5. Defendant’s Intent. Knowing use by defendant of the plaintiff’s trademark to identify similar goods may strongly show an intent to derive benefit from the reputation of the plaintiff’s mark, suggesting an intent to cause a likelihood of confusion. On the other hand, even in the absence of proof that the defendant acted knowingly, the use of plaintiff’s trademark to identify similar goods may indicate a likelihood of confusion.
6. Marketing/Advertising Channels. If the plaintiff’s and defendant’s [goods] [services] are likely to be sold in the same or similar stores or outlets, or advertised in similar media, this may increase the likelihood of confusion.
7. Consumer’s Degree of Care. The more sophisticated the potential buyers of the goods or the more costly the goods, the more careful and discriminating the reasonably prudent purchaser exercising ordinary caution may be. They may be less likely to be confused by similarities in the plaintiff’s and defendant’s trademarks.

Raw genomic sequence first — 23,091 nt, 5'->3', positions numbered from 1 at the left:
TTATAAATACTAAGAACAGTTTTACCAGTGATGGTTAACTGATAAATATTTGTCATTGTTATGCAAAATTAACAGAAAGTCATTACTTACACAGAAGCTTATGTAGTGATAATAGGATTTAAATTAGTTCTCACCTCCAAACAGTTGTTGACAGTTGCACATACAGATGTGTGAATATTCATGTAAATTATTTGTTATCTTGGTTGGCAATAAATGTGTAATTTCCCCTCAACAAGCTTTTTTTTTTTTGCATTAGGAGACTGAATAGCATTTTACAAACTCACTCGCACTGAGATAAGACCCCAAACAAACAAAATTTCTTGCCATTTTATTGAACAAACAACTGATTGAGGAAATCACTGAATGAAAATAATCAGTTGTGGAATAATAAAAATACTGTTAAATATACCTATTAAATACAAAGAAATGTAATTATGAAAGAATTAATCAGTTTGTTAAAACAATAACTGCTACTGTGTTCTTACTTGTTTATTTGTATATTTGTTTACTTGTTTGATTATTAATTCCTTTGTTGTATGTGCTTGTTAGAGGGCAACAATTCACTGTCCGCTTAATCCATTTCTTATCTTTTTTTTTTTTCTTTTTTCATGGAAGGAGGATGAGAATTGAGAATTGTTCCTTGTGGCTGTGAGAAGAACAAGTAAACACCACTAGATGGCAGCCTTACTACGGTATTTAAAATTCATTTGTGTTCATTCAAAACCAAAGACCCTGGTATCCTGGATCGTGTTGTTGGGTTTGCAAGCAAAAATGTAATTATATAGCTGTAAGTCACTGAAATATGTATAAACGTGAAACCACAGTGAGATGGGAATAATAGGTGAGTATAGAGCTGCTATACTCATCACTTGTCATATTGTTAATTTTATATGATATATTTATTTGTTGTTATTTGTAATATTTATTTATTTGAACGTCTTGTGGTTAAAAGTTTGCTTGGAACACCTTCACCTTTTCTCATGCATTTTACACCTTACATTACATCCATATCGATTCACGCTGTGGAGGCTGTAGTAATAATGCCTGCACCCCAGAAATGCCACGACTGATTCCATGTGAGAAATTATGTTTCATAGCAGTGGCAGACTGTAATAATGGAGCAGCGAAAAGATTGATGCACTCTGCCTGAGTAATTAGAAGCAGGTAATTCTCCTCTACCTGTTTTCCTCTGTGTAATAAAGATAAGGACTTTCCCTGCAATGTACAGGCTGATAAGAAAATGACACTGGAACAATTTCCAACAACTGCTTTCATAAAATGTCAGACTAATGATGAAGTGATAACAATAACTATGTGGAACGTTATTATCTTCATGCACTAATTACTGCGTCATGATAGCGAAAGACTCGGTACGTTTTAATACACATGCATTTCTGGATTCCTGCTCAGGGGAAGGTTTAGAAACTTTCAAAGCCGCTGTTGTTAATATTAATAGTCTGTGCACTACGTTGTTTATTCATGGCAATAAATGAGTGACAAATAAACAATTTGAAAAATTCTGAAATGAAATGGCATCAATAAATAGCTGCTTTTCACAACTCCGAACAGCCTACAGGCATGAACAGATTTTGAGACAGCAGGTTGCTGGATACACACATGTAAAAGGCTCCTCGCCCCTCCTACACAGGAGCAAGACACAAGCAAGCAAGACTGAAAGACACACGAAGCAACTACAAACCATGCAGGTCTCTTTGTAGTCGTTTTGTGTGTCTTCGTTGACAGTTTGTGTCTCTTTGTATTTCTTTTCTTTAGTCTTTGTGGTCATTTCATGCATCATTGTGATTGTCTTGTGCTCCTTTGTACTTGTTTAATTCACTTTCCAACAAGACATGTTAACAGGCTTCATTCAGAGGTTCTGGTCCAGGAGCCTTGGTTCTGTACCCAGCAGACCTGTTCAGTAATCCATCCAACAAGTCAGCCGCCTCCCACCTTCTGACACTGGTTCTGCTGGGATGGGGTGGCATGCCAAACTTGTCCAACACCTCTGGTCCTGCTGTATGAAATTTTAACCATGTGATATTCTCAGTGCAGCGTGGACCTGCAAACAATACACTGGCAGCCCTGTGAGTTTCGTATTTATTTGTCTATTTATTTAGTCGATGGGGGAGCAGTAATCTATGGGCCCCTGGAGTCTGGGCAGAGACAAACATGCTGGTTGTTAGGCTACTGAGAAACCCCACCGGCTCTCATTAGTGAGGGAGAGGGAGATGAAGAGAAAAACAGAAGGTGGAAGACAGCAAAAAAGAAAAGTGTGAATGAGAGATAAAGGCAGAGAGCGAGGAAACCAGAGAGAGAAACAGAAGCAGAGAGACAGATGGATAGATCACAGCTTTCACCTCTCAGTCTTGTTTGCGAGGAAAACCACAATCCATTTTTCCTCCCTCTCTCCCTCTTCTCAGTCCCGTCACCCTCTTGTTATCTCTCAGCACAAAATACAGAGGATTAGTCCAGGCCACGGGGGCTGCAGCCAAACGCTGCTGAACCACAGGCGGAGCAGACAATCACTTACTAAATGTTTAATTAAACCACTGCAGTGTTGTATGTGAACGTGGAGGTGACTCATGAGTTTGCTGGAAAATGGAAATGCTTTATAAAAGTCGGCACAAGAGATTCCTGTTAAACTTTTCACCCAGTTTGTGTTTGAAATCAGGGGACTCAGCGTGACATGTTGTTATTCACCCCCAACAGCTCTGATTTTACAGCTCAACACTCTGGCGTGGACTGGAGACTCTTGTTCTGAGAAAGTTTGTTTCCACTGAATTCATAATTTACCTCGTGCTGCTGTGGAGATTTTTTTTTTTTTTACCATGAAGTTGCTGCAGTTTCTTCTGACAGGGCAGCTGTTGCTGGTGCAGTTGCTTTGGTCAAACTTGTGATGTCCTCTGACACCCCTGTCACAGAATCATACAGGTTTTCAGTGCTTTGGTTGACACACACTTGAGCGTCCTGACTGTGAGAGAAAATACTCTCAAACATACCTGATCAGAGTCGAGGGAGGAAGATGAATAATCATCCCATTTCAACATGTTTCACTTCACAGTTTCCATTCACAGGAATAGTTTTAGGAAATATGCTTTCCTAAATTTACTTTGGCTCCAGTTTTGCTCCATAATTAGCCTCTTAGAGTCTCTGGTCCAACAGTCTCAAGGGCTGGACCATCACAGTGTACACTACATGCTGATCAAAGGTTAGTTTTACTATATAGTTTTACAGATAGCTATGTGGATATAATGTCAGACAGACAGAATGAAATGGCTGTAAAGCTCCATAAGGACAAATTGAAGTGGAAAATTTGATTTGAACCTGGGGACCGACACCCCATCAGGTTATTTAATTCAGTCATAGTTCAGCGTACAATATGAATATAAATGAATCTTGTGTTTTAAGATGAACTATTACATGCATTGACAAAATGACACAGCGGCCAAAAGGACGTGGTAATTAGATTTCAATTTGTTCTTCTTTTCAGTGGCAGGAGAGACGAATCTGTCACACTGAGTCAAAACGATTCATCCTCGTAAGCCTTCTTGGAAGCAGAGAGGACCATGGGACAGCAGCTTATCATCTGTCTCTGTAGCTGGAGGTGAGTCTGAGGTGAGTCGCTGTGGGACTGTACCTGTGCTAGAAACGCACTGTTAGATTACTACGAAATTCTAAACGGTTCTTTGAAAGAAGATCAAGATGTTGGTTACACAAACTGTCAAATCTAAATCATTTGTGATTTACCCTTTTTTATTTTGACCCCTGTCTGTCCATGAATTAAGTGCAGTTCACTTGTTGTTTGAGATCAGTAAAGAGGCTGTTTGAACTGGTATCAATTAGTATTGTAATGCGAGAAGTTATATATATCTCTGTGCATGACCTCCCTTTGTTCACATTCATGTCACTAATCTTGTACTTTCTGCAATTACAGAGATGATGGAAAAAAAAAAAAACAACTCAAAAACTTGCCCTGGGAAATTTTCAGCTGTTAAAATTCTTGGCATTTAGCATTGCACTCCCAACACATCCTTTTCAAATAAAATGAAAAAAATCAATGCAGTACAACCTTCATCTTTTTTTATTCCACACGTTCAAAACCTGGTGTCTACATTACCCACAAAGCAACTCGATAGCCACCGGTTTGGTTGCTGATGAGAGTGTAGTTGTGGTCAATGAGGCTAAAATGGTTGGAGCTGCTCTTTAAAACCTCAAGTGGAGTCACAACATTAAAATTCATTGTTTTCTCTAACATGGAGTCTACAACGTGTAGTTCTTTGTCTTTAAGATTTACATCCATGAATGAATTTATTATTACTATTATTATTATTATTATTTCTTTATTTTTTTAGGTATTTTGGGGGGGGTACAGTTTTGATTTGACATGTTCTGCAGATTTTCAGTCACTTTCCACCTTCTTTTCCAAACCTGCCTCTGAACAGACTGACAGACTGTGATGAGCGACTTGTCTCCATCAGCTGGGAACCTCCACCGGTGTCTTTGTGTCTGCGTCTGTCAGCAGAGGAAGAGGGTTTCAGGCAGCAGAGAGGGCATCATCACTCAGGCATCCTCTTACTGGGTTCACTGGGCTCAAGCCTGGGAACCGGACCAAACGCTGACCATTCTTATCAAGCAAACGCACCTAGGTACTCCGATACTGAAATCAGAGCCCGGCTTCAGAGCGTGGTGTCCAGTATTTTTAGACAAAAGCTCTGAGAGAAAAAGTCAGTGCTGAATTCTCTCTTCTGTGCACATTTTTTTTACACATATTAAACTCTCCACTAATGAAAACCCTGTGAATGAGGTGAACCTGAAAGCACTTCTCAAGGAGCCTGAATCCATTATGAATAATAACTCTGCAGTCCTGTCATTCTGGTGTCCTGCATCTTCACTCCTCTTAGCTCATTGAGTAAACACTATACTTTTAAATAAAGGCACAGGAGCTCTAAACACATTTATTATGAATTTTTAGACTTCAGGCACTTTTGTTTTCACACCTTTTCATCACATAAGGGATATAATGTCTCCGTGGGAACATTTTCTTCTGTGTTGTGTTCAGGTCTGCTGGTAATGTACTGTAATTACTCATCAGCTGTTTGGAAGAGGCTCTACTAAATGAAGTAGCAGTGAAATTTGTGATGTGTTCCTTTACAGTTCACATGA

8. Product Line Expansion. When the parties’ products differ, you may consider how likely the plaintiff is to begin selling the products for which the defendant is using the plaintiff’s trademark. If there is a strong possibility of expanding into the other party’s market, there is a greater likelihood of confusion.
[9. Other Factors. Any other factors that bear on likelihood of confusion.]”
Now that you know what you know, what do you think about the Lagunitas vs. Sierra Nevada trademark lawsuit?
When you’re thinking about starting a brewery, it’s easy to feel daunted by the cost of it all. As we’ve covered elsewhere, there are strategies to get around those brewery start-up costs—and oftentimes funds are out there. (See all of our Brewery Start-up Series here.) Still, no matter how you fund the brewery, a significant business expense is the commercial lease. Understandably, brewery start-ups are reluctant to sign a lease and obligate themselves to rent payments too early in the process. For those considering opening a brewery, however, it’s important to note that in order to get a license to commercially brew beer, a brewery needs a premise. The premise, along with the start-up team, is what is licensed.